The team who discovered the stable new form of plutonium, standing with the ROBL spectrometer that confirmed the findK. Kvashnina/ESRF
A team of scientists has discovered a new, stable form of plutonium – and done so by accident. The famously unstable element is tricky to transport, store and dispose of, but the find could lead to new ways to tackle those problems.
Plutonium is famously unstable, which is of course what makes it both an incredibly powerful source of energy and a potentially-devastating environmental disaster. Some isotopes of plutonium can persist for tens of millions of years, which is bad news if it gets into the groundwater.
Given those stakes, it’s important to learn as much as we can about plutonium, to ensure it’s being created, used, transported, stored and disposed of as safely as possible. Scientists at the Helmholtz Zentrum Dresden-Rossendorf (HZDR) were doing just that when they accidentally discovered a new, stable form of plutonium.
The plutonium samples
One of the safer forms of the element is plutonium dioxide, which is a relatively stable ceramic material that doesn’t dissolve in water and has a high melting point. Nanoparticles of plutonium dioxide can be made from different precursors, in the form of different plutonium isotopes. And while trying to use a precursor called Plutonium (VI) (or Pu (VI)) dissolved in water, the team saw a strange reaction.
During its transition into plutonium dioxide, the Pu (VI) passed through a transient phase that’s solid and stable. It appeared to be pentavalent plutonium, or Pu (V), but this form is not usually solid nor stable. In fact, the find was so surprising that the team’s initial reaction was to assume that the synthesis had gone wrong.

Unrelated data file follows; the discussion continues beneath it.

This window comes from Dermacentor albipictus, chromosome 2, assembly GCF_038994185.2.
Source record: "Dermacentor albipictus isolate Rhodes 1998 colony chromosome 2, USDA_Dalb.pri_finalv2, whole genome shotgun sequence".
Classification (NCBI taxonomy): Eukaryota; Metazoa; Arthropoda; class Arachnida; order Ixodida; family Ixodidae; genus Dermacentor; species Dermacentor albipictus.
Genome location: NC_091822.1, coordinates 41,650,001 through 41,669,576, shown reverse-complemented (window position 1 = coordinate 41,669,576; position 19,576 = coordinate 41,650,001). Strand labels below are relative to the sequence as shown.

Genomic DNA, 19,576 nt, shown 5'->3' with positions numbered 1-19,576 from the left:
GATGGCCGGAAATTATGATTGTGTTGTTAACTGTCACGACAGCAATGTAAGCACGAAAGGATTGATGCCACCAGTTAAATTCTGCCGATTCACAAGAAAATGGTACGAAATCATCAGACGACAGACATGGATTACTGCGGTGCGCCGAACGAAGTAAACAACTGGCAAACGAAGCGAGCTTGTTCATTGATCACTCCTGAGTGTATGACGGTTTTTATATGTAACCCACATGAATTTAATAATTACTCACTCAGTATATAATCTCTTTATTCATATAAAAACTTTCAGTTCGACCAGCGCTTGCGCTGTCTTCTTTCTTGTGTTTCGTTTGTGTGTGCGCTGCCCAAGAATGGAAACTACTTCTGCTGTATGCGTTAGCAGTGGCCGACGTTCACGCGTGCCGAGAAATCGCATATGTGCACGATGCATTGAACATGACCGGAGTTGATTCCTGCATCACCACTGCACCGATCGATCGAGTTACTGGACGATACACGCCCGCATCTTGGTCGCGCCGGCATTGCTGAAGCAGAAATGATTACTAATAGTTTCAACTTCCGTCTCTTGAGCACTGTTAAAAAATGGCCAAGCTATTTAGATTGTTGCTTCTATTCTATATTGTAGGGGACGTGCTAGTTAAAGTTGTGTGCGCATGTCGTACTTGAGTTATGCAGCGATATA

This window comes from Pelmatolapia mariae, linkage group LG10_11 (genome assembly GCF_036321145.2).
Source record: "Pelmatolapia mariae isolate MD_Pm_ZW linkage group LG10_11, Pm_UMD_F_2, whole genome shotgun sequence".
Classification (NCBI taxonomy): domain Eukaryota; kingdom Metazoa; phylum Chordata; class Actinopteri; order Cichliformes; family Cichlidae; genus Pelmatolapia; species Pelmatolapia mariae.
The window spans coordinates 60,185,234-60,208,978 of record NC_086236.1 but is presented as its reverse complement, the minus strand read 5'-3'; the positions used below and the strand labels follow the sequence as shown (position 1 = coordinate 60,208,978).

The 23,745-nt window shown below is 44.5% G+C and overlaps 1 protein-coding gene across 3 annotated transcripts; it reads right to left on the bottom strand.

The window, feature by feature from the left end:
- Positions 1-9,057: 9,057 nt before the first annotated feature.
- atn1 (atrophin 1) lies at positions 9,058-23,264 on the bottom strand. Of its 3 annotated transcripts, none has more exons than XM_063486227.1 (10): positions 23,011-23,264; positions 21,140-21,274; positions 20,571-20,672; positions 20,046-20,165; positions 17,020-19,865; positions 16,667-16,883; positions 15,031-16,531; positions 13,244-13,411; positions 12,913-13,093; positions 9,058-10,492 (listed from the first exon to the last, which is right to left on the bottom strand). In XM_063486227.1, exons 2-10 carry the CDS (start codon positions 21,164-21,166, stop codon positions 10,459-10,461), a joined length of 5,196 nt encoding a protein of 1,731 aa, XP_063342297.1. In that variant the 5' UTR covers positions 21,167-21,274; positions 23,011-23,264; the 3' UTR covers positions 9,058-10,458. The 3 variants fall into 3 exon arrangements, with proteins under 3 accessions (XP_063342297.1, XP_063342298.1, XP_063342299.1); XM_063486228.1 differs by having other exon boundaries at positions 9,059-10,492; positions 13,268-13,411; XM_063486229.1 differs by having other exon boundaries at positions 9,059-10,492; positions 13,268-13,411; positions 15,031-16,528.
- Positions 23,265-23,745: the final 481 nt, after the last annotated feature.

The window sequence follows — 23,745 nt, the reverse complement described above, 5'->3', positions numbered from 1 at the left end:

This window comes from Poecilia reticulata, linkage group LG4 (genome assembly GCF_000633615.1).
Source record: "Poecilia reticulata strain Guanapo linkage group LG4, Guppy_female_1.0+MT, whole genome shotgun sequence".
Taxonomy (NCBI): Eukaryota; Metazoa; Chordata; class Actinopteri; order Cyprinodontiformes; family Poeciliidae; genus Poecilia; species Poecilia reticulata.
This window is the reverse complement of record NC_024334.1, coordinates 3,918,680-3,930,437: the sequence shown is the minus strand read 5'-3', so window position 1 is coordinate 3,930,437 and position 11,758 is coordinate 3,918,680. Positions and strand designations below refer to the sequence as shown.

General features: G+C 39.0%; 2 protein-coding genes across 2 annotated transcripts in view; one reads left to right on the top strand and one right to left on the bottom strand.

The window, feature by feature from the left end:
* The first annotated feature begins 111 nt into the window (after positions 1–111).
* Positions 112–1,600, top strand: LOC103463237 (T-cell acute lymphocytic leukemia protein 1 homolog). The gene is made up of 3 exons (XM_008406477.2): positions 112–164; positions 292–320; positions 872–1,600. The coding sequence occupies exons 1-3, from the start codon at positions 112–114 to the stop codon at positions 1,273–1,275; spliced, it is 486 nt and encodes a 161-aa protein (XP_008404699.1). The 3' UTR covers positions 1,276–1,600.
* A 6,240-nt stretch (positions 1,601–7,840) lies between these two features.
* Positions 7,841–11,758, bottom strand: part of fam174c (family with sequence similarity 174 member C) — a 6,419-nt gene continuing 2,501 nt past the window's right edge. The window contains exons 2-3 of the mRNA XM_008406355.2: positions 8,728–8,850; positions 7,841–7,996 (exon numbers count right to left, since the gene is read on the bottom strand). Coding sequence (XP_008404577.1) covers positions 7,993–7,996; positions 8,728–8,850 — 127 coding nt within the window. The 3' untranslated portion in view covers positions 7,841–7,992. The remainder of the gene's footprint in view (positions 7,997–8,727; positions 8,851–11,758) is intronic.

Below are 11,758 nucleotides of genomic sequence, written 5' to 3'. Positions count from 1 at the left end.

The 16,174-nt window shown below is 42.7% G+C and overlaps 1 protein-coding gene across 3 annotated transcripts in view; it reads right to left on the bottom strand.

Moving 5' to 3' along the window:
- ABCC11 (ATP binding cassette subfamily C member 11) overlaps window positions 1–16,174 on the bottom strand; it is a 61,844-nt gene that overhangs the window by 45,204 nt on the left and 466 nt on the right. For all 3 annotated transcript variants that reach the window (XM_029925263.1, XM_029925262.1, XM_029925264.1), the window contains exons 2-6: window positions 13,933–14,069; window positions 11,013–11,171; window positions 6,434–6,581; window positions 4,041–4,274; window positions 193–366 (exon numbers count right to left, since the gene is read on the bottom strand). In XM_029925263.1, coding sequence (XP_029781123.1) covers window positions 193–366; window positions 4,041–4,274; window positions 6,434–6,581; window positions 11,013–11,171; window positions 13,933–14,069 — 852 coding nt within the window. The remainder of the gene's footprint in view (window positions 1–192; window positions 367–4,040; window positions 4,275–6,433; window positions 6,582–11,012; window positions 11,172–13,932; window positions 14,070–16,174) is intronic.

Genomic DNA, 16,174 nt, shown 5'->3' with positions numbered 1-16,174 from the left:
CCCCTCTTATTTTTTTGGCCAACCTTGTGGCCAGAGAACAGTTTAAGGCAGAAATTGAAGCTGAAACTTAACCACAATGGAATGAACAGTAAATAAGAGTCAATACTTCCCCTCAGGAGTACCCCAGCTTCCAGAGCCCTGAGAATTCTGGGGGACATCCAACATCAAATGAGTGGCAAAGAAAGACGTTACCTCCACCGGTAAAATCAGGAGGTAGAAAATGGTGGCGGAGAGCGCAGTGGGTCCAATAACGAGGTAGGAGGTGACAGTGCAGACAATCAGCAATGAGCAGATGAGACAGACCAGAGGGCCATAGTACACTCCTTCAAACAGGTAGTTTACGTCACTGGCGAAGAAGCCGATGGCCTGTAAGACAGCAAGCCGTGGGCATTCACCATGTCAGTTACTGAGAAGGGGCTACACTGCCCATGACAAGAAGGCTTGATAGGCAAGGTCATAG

“Every time we create nanoparticles from the other precursors Pu (III), (IV) or (V) the reaction is very quick, but here we observed a weird phenomenon half way,” says Kristina Kvashnina, lead researcher on the study. “Chemists were in complete disbelief, but the results were quite clear.”
To confirm what they had, the researchers tested it in the Rossendorf Beamline (ROBL), an x-ray absorption spectrometer. This facility can study the energy of radioactive materials by exposing them to x-rays, then measuring their fluorescence.
Sure enough, the experiments confirmed the new Pu (V) phase. The researchers even checked back in three months later, confirming that the material was stable over long periods.
Exactly what the new discovery could lead to is unclear, but the team says that it will need to be considered when trying to predict what happens to nuclear waste over very long periods of time.
“It is a difficult task and only theoretical predictions are possible, but the existence of this new Pu (V) solid phase, which is stable, will have to be taken into account from now on,” says Kvashnina. “It will change, for sure, the theoretical predictions of plutonium behaviour in the environment over a period of million years.”
The research was published in the journal Angewandte Chemie.